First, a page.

Date of Award


Degree Name

Biomedical Sciences


Joan C. Edwards School of Medicine

Type of Degree


Document Type


First Advisor

Gary O. Rankin

Second Advisor

Carl A. Gruetter

Third Advisor

Lawrence H. Lash

Fourth Advisor

Richard M. Niles

Fifth Advisor

Monica A. Valentovic


Glucuronidation is a common Phase II biotransformation reaction that increases the hydrophilicity, and thus elimination, of toxins, xenobiotics, and endogenous compounds. Previous studies suggest that the kidney can secrete glucuronide conjugates, but the renal transport mechanisms for glucuronide secretion have not been determined. Based on the chemical nature of glucuronide metabolites, it is hypothesized that organic anion transporter (OAT) proteins along the basolateral membrane of the renal proximal tubule promote renal accumulation of glucuronide conjugates. The purpose of this study was to develop a rat renal proximal tubule model which demonstrates OAT activity and by which the contribution of OAT in the renal accumulation of glucuronide metabolites could be assessed. In the current study two in vitro models were established; freshly isolated renal proximal tubules (IRPTs), and renal cortical slices (RCSs) from the male Fischer 344 rat. These models demonstrate time-, temperature- and probenecid-sensitive uptake of prototypical OAT1 and OAT3 substrates fluorescein (FL) and 14C- p-aminohippuric acid (PAH), and the prototypical OAT 3 selective substrate 3H-estrone sulfate (ES). Accumulation of 14C-4-acetamidophenyl-β-D-glucuronide (AG) was found to be time-dependent, but not temperature- or probenecid-sensitive in IRPTs. In the RCSs, AG uptake was time-dependent, but only minimally temperature- and probenecid-sensitive. Accumulation/inhibition studies with FL, PAH, ES and AG indicate very limited interaction between AG and OAT. PAH uptake was not affected by other glucuronides (i.e. testosterone glucuronide, methylumbelliferyl glucuronide) in IRPTs or RCSs. Studies using RCSs from Sprague-Dawley rats yielded comparable results to those found in Fischer 344 rat. In all models, accumulation of 14C-AG was not inhibited by excess unlabeled AG. These results suggest that in these rat models, AG does not appear to be a substrate for renal basolateral membrane OAT proteins; that the contribution of OAT in the basolateral membrane transport of AG (and potentially other glucuronide metabolites) is minimal; and accumulation of AG does not appear to be a protein carrier-mediated process. Thus, rat renal proximal tubular cells do not appear to facilitate the accumulation of glucuronide conjugates, and thus do not appear to contribute to the renal secretion of glucuronide conjugates.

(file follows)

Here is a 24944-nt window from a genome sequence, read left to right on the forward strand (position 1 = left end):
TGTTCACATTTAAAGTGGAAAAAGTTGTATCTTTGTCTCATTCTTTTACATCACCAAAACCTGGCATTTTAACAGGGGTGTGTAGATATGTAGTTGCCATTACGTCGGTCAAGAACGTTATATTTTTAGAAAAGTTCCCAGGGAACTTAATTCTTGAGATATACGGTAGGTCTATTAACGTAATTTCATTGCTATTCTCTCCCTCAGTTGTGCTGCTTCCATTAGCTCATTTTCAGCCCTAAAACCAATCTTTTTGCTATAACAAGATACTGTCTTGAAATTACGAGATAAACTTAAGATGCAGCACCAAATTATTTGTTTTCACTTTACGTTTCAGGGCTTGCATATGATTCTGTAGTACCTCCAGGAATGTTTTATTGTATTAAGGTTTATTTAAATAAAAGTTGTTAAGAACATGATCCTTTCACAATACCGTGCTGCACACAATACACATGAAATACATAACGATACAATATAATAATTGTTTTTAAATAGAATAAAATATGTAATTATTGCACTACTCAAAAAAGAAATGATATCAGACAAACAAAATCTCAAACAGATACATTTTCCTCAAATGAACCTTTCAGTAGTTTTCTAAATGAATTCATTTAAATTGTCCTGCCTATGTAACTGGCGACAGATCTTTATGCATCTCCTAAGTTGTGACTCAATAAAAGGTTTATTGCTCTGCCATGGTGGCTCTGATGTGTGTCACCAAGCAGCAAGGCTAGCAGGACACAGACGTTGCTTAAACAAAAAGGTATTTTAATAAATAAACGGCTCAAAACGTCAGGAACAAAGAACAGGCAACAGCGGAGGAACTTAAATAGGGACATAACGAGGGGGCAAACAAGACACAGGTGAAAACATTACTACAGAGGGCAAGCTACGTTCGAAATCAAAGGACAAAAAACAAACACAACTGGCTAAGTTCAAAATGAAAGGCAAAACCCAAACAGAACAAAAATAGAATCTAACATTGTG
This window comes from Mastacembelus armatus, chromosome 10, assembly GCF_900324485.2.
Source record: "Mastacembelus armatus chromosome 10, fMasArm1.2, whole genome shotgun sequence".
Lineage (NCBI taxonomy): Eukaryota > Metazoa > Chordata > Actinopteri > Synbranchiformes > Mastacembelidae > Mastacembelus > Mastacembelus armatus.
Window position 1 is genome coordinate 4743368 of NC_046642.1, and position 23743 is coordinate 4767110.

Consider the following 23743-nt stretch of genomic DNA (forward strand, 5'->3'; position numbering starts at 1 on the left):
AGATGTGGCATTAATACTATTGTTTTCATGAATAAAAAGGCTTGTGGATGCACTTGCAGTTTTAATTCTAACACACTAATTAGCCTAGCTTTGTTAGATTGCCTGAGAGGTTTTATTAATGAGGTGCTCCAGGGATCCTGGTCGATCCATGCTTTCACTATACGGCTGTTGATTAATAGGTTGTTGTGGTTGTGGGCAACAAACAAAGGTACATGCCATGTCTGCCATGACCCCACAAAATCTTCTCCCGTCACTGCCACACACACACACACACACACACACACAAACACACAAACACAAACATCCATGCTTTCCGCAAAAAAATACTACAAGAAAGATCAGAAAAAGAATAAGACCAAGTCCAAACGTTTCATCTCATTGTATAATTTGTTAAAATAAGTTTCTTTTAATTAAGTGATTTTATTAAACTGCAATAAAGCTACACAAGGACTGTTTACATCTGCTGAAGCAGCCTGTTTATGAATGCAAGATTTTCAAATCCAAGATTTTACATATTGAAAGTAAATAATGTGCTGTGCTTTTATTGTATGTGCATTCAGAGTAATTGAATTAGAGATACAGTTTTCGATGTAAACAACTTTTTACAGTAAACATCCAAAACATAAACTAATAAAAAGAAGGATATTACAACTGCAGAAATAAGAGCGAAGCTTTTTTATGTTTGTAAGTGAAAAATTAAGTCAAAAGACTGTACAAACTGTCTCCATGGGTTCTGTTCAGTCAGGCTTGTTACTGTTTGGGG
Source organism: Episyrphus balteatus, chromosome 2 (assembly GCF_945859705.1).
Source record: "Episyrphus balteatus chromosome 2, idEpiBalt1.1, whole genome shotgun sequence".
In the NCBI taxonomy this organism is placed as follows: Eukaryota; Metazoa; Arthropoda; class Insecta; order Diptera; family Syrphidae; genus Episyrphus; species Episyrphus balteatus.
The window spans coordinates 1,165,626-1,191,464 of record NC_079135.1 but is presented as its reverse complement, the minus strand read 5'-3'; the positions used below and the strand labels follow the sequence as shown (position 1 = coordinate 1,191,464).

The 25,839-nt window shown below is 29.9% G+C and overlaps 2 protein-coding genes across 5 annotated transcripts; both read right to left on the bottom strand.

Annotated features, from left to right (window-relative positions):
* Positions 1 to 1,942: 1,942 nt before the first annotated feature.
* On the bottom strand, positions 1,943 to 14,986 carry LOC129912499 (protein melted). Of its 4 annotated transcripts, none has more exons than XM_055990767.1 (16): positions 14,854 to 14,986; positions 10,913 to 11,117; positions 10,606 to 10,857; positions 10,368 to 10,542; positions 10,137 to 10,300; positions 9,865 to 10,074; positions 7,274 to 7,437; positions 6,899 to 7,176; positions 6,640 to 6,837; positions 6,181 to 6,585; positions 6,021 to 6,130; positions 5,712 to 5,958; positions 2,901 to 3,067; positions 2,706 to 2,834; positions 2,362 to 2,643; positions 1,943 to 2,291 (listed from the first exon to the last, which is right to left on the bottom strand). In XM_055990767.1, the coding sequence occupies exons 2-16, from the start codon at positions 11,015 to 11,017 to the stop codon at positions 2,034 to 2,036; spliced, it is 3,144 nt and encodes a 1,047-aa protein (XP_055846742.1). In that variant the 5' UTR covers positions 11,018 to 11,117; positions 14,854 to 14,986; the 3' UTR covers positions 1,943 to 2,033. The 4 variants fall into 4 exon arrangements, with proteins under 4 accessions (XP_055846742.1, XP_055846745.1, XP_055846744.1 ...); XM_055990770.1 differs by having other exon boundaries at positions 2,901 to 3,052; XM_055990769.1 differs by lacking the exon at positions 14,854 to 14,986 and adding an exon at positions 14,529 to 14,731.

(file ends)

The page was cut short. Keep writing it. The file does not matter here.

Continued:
Glucuronides -- Secretion.